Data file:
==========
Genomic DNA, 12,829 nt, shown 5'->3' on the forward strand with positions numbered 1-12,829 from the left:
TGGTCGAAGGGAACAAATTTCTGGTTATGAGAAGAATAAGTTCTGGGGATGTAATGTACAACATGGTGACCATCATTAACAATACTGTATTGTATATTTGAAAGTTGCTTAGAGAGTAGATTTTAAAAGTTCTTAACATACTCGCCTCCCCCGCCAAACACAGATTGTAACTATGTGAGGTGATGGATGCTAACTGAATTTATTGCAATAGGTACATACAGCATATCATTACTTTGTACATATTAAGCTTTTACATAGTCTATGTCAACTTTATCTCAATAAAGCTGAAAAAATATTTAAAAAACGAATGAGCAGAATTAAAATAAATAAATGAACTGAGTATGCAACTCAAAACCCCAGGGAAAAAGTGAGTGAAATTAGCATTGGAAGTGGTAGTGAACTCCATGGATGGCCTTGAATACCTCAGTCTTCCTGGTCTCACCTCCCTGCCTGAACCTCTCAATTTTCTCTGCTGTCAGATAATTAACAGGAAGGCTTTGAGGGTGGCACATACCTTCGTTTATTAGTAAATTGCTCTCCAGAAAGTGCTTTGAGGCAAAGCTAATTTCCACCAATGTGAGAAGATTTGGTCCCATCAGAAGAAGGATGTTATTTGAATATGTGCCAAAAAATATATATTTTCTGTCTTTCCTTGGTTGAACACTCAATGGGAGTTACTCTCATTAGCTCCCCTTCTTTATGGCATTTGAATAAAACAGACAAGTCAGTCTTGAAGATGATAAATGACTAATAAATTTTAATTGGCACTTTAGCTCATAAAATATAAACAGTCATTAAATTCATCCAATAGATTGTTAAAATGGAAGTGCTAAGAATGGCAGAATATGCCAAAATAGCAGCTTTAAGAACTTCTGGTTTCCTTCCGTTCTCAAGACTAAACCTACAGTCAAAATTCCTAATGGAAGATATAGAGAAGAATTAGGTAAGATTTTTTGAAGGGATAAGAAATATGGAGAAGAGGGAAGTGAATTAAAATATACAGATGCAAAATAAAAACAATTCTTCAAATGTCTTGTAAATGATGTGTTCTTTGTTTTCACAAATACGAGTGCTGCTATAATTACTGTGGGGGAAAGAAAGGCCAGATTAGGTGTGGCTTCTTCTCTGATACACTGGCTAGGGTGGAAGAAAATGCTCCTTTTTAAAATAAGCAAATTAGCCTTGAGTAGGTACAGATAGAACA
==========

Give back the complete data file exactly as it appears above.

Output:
Genomic DNA, 12,829 nt, shown 5'->3' on the forward strand with positions numbered 1-12,829 from the left:
TGGTCGAAGGGAACAAATTTCTGGTTATGAGAAGAATAAGTTCTGGGGATGTAATGTACAACATGGTGACCATCATTAACAATACTGTATTGTATATTTGAAAGTTGCTTAGAGAGTAGATTTTAAAAGTTCTTAACATACTCGCCTCCCCCGCCAAACACAGATTGTAACTATGTGAGGTGATGGATGCTAACTGAATTTATTGCAATAGGTACATACAGCATATCATTACTTTGTACATATTAAGCTTTTACATAGTCTATGTCAACTTTATCTCAATAAAGCTGAAAAAATATTTAAAAAACGAATGAGCAGAATTAAAATAAATAAATGAACTGAGTATGCAACTCAAAACCCCAGGGAAAAAGTGAGTGAAATTAGCATTGGAAGTGGTAGTGAACTCCATGGATGGCCTTGAATACCTCAGTCTTCCTGGTCTCACCTCCCTGCCTGAACCTCTCAATTTTCTCTGCTGTCAGATAATTAACAGGAAGGCTTTGAGGGTGGCACATACCTTCGTTTATTAGTAAATTGCTCTCCAGAAAGTGCTTTGAGGCAAAGCTAATTTCCACCAATGTGAGAAGATTTGGTCCCATCAGAAGAAGGATGTTATTTGAATATGTGCCAAAAAATATATATTTTCTGTCTTTCCTTGGTTGAACACTCAATGGGAGTTACTCTCATTAGCTCCCCTTCTTTATGGCATTTGAATAAAACAGACAAGTCAGTCTTGAAGATGATAAATGACTAATAAATTTTAATTGGCACTTTAGCTCATAAAATATAAACAGTCATTAAATTCATCCAATAGATTGTTAAAATGGAAGTGCTAAGAATGGCAGAATATGCCAAAATAGCAGCTTTAAGAACTTCTGGTTTCCTTCCGTTCTCAAGACTAAACCTACAGTCAAAATTCCTAATGGAAGATATAGAGAAGAATTAGGTAAGATTTTTTGAAGGGATAAGAAATATGGAGAAGAGGGAAGTGAATTAAAATATACAGATGCAAAATAAAAACAATTCTTCAAATGTCTTGTAAATGATGTGTTCTTTGTTTTCACAAATACGAGTGCTGCTATAATTACTGTGGGGGAAAGAAAGGCCAGATTAGGTGTGGCTTCTTCTCTGATACACTGGCTAGGGTGGAAGAAAATGCTCCTTTTTAAAATAAGCAAATTAGCCTTGAGTAGGTACAGATAGAACA